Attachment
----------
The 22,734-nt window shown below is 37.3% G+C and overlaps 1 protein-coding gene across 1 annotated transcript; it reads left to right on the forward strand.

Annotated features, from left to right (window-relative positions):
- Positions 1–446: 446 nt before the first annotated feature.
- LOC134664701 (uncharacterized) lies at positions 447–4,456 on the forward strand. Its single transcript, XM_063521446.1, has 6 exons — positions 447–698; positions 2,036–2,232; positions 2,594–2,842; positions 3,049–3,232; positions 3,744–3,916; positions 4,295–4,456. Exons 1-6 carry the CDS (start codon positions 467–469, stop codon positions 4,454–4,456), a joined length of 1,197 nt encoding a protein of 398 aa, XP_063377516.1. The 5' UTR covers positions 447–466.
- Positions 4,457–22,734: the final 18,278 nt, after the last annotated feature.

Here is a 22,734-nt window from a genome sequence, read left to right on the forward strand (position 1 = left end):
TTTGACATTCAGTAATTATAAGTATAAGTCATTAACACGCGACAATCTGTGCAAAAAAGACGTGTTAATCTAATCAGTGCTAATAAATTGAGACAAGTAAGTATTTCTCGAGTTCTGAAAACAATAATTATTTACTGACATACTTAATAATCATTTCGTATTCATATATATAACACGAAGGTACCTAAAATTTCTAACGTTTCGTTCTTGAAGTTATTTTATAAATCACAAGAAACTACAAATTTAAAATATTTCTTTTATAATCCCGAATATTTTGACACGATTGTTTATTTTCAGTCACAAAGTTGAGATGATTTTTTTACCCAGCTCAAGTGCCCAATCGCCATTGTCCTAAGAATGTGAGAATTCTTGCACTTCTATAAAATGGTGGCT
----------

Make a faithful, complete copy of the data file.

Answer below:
The 22,734-nt window shown below is 37.3% G+C and overlaps 1 protein-coding gene across 1 annotated transcript; it reads left to right on the forward strand.

Annotated features, from left to right (window-relative positions):
- Positions 1–446: 446 nt before the first annotated feature.
- LOC134664701 (uncharacterized) lies at positions 447–4,456 on the forward strand. Its single transcript, XM_063521446.1, has 6 exons — positions 447–698; positions 2,036–2,232; positions 2,594–2,842; positions 3,049–3,232; positions 3,744–3,916; positions 4,295–4,456. Exons 1-6 carry the CDS (start codon positions 467–469, stop codon positions 4,454–4,456), a joined length of 1,197 nt encoding a protein of 398 aa, XP_063377516.1. The 5' UTR covers positions 447–466.
- Positions 4,457–22,734: the final 18,278 nt, after the last annotated feature.

Here is a 22,734-nt window from a genome sequence, read left to right on the forward strand (position 1 = left end):
TTTGACATTCAGTAATTATAAGTATAAGTCATTAACACGCGACAATCTGTGCAAAAAAGACGTGTTAATCTAATCAGTGCTAATAAATTGAGACAAGTAAGTATTTCTCGAGTTCTGAAAACAATAATTATTTACTGACATACTTAATAATCATTTCGTATTCATATATATAACACGAAGGTACCTAAAATTTCTAACGTTTCGTTCTTGAAGTTATTTTATAAATCACAAGAAACTACAAATTTAAAATATTTCTTTTATAATCCCGAATATTTTGACACGATTGTTTATTTTCAGTCACAAAGTTGAGATGATTTTTTTACCCAGCTCAAGTGCCCAATCGCCATTGTCCTAAGAATGTGAGAATTCTTGCACTTCTATAAAATGGTGGCT